Sniffy Oxford Internet Institute holds IGF meeting

I’ve just been reminded, by one of the main speakers, that the [tag]Oxford[/tag] Internet Institute is holding an evening discussion over the [tag]IGF[/tag] tomorrow evening, followed by an all-day invite-only event on the Friday.

In fact, I wasn’t even reminded. I had a vague notion of there being an [tag]OII[/tag] event on [tag]Net governance[/tag] in my home town some time before the first IGF meeting in Athens in late October, but hadn’t picked up a word of it – which is extremely odd since I am only one of about four journalists in the whole world that regularly cover Internet Governance issues.

The reason I haven’t heard is the exact same reason I didn’t hear about it until the day before the last time the OII had exactly the same arrangement (that time for the upcoming Tunisia World Summit). It’s because the OII, for some reason – especially ironic considering the nature of what they cover – is incredibly sniffy.

Only in Oxford.

The OII is seen in Internet circles as a failed UK attempt to gain the kudos picked up by US academic institutions who have carried out intelligent study and review of this revolutionary new medium. Despite bringing in Jonathan [tag]Zittrain[/tag] from Harvard’s Berkman Center for Internet & Society for a six-month split shift, and doing everything it can to bring in big speakers like Tim Berners-Lee, the Institute has had absolutely no perceivable impact on Net discussions. And that is despite Nominet being just up the road, Oxford University having some great Net people working for it, and Oxford being full of Internet companies.

The reason for this is the OII’s superior attitude, something that is the antithesis of Net culture. But it continues on, convinced that the Oxford name alone will bring the mountains to Mohammed. Which is a real shame because the potential on this side of the Atlantic for a really good academic body picking apart the Net is enormous.

As it is, despite living in Oxford, having followed Net governance issues for years, and having met several of the main people at the OII, I find out the day before the event that it is happening and am now waiting to see if I am allowed to attend Friday’s session (last year, I was told I wasn’t). If this is my experience, how on earth does the OII expect to get the interaction and credibility it craves when all those people that might attend and spread the word are effectively shuttered out?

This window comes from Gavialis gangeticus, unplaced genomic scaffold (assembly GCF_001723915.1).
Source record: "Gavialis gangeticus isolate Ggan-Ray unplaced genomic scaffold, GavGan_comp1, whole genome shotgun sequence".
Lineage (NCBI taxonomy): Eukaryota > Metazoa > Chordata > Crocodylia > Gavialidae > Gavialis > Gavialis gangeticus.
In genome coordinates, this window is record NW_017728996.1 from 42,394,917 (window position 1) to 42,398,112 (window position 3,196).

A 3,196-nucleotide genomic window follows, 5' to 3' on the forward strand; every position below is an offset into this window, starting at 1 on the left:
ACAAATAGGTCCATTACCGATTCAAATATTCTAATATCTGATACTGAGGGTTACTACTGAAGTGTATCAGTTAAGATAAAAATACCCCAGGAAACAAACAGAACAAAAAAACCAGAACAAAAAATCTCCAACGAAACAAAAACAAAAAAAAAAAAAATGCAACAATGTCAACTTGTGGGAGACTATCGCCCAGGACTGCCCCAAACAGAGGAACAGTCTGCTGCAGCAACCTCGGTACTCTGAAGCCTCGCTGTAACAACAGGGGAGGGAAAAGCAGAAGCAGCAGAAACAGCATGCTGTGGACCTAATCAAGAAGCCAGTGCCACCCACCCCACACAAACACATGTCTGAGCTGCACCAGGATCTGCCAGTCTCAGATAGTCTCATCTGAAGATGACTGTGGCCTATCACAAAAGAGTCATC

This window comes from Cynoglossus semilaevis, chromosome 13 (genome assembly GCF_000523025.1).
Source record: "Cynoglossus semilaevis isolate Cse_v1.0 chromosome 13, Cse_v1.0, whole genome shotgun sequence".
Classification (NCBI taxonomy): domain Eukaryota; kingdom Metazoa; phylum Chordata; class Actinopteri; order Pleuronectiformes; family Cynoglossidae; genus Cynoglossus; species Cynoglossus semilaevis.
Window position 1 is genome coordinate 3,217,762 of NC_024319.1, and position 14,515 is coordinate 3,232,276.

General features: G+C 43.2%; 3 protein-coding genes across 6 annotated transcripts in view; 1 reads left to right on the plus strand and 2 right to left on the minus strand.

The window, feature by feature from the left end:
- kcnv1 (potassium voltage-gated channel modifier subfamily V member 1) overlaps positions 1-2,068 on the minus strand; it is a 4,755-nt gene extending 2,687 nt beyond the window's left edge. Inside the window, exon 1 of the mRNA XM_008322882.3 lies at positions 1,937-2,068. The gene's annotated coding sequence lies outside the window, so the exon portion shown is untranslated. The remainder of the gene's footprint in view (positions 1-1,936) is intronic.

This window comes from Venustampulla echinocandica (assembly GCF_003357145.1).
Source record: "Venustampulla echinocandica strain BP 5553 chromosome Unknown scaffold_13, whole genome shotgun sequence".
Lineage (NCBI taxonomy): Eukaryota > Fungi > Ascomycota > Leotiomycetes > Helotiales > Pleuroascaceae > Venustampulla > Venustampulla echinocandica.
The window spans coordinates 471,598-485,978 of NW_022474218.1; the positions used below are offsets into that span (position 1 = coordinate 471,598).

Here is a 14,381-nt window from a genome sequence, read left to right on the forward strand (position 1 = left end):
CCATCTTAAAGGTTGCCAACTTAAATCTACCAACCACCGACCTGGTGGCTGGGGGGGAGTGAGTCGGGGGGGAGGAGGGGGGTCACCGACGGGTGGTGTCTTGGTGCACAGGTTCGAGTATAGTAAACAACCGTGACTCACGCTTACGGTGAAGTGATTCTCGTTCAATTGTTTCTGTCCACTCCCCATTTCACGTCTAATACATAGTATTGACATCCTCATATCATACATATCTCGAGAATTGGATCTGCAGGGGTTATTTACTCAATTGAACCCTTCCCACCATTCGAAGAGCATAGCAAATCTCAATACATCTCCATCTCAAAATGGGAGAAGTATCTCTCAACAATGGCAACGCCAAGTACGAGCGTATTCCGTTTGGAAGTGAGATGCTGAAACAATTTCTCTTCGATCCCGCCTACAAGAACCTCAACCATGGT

Just to check, the middle word of Oxford Internet Institute is “Internet”. The public Thursday meeting will be webcast – that uses the Internet, maybe that’s what they mean.

Update 5pm: The OII has got back to my email requesting they stick me on the list for tomorrow and requesting an invite for the Friday session. I pointed out that I have been writing about Net governance for years for The Times, The Guardian and The Register, and I have been asked to play a formal role at the IGF (what the whole meeting is about) and they should contact Markus Kummer if they want confirmation. The response:

“Thank you for registering for this event, we look forward to welcoming you to the Said Business School. If, at any point, you decide that you will be unable to attend the event please let us know so that we can offer the place to someone else.

“I am unable to confirm your attendance at the Friday event at the minute as numbers are extremely tight. I will get back to you tomorrow.”

It’s not so much the snub (I have to news edit most of tomorrow anyway), but the extraordinary pomposity. There just aren’t that many people out there interested in Net governance. I know because I have been desperately trying to get more people involved (as have many others) for years.

When will the OII learn that elitism on the Internet means irrelevancy?

Update II 10pm: I have received an invite for the Friday session, thanks to one or two people with greater clout than I who read this blog post and interceded on my behalf. Thankyou very much, you know who you are. Although this process has caused me to reflect on what I post on this blog. I’ve always viewed it as a sort of quiet, non-official outlet that may be read but not really taken too seriously.

I had been planning to ask people to get me an invite tomorrow and would have done so in far more diplomatic language than what appears above. And then there was the fact that the New York Times pulled a quote off a blog post of mine last week and stuck it in their story (I subsequently found out this was because they had got the story wrong, and were advised by ICANN’s top PR man to read my blog to get an understanding before speaking to the organisation’s official spokesman. For some reason the NYT then decided to quote me rather than the spokesman).

Maybe I need to start writing two blogs: one professional and one personal.

Anyway, I will hopefully manage to blog about the OII meeting although it is under Chatham House rules, I am told. Which, to my mind, is more fun anyway because you can meld different views into threads without having to go through the formal structure of naming and quoting.

Another update:

The public Thursday debate is available on the OII’s website. As such, I have stuck it below, although you will need a Quicktime plug-in to watch it on this screen.
[mpeg width=”320″ height=”240″][/mpeg]

  1. Why not set up your own internet discussion forum, you might do a better job, and I reckon you’re qualified 🙂

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